The Care by FHO Physicians is not Captured by OHIP Billings

Nor is Care Improved by Mandated Draconian Quotas

November 1st, 2018

A FHO that Models Quality and Accessibility

I am the Lead Physician of the Central Hastings Family Health Organization (FHO). I am certain that our group emulates a model of care that offers the quality and accessibility that exceeds the MOHLTC’s expectations for FHOs. We provide quality comprehensive primary care to our surrounding rural communities with superior accessibility.

I personally care for a roster of over 1500 patients. In my nine years of practice, I have always made it a priority to balance the size of my roster with my availability in order to always allow appropriate accessibility for my patients. A detailed description of my availability can be found on my website. Through the combination of Advanced Access appointments, my “Same Day/Next Day” protocol, as well as our FHO’s After-Hours Clinics, I am proud to offer accessibility to my patients that is second to none in the Province. Every one of my patients can be seen within 24 hours, most typically on the very same day, of requesting an appointment. All of the physicians in our FHO practice similarly, so the same can be said for all of our 8000 patients.

With respect to After-Hours Clinics, our FHO diligently adheres to our contractual obligations. For the last several years, our FHO has been comprised of five physicians. We offer evening clinics from 5pm to 8pm every weeknight Monday to Thursday, and then an additional clinic on the weekend. Because our daytime access is balanced, there is relatively small demand for the evening clinics. The average number patients who attend an After-Hour Clinic is 10, meaning we often have unused appointment slots in our After-Hours Clinics. In fact, we intermittently have After-Hours clinics where five or less patients show up, and occasionally none at all.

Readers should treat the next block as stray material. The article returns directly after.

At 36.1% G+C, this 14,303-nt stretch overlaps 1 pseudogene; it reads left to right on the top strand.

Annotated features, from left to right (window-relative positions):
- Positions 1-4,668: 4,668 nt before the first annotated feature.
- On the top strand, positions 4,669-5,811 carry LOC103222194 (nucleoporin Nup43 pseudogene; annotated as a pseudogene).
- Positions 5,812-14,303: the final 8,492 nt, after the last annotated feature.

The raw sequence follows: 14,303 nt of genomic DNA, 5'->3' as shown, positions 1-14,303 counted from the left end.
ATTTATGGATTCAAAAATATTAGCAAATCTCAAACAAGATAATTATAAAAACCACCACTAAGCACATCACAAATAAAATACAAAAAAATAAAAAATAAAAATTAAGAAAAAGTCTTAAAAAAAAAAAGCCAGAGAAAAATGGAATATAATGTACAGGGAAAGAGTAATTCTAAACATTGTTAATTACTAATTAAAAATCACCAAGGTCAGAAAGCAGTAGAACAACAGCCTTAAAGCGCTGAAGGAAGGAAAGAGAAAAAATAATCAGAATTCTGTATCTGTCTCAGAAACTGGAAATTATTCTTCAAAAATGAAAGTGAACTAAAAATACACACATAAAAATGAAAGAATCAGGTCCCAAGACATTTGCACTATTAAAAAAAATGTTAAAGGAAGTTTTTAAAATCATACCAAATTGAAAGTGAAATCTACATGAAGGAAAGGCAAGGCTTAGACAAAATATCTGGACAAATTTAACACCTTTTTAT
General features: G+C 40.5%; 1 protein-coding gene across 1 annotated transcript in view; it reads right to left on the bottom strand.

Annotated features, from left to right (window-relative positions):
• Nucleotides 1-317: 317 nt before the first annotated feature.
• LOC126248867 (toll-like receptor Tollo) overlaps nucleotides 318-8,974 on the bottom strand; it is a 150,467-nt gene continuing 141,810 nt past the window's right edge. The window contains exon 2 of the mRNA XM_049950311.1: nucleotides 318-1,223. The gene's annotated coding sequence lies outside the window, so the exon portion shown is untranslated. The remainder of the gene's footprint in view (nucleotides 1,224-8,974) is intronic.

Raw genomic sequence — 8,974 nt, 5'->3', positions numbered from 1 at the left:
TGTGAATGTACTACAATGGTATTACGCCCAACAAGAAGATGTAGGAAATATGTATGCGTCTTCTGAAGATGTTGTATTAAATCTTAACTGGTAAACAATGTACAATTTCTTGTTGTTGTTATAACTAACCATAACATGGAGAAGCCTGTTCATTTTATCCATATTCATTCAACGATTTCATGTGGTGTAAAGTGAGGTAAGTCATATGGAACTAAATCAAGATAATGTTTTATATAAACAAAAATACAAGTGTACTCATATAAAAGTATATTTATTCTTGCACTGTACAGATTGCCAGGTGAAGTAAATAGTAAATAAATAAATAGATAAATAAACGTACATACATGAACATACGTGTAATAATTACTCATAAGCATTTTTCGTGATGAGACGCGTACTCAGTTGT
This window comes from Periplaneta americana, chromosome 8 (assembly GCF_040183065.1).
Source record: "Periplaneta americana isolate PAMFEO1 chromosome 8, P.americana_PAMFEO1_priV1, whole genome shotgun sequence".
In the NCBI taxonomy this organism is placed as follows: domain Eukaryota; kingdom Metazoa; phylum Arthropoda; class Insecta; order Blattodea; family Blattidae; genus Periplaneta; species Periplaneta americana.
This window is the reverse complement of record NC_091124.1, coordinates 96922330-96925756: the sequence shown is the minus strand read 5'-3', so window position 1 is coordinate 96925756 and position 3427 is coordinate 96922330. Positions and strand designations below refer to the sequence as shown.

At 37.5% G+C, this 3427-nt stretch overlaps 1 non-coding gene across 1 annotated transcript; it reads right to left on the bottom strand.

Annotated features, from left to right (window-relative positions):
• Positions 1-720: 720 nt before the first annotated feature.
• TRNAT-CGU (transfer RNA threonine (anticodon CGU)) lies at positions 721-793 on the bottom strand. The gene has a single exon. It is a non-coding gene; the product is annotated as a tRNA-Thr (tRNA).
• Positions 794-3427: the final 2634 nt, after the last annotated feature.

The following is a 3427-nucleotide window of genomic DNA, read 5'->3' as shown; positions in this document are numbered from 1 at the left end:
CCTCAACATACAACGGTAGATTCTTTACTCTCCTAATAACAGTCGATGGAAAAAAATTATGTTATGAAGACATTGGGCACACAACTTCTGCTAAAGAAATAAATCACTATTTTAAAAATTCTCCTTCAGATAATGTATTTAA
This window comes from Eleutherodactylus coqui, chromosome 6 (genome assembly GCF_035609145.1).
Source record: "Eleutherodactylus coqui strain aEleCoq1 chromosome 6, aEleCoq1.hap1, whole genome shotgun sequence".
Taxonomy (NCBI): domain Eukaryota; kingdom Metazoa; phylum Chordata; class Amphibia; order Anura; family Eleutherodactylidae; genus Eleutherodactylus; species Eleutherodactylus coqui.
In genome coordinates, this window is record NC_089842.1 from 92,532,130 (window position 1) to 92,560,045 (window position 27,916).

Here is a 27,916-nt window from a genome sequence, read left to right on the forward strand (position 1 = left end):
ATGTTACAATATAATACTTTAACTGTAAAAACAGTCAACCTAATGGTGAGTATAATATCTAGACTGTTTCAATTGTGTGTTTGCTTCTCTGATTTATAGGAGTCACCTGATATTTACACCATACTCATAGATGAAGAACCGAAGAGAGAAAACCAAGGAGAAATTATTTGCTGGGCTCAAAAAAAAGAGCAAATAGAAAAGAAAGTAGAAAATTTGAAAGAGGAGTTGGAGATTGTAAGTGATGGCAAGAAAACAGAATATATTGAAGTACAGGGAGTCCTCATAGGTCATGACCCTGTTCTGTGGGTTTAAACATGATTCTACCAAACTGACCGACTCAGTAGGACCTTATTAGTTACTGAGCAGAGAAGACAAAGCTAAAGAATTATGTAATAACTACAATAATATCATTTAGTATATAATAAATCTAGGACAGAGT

When a physician in our FHO is away on vacation, we have internal agreements and protocols in place where we cover each other’s patients, messages, prescription renewals, test results. Thus, our patients are never without care, even when one’s primary physician may be away.

My practice and our FHO offer more than sufficient accessibility versus the demands of our roster sizes.

Not only that, but despite having a relatively high proportion of elderly and complex patients, and despite practicing in an impoverished region with low socioeconomic determinants of health, the quality of my care exceeds the LHIN and Provincial averages. I have published my Health Quality Ontario metrics on my website for everyone to see.

Again, I am certain that our FHO is a model of quality and accessibility that exceeds the MOHLTC expectations.

The Work by FHO Physicians is Not Captured by OHIP Billings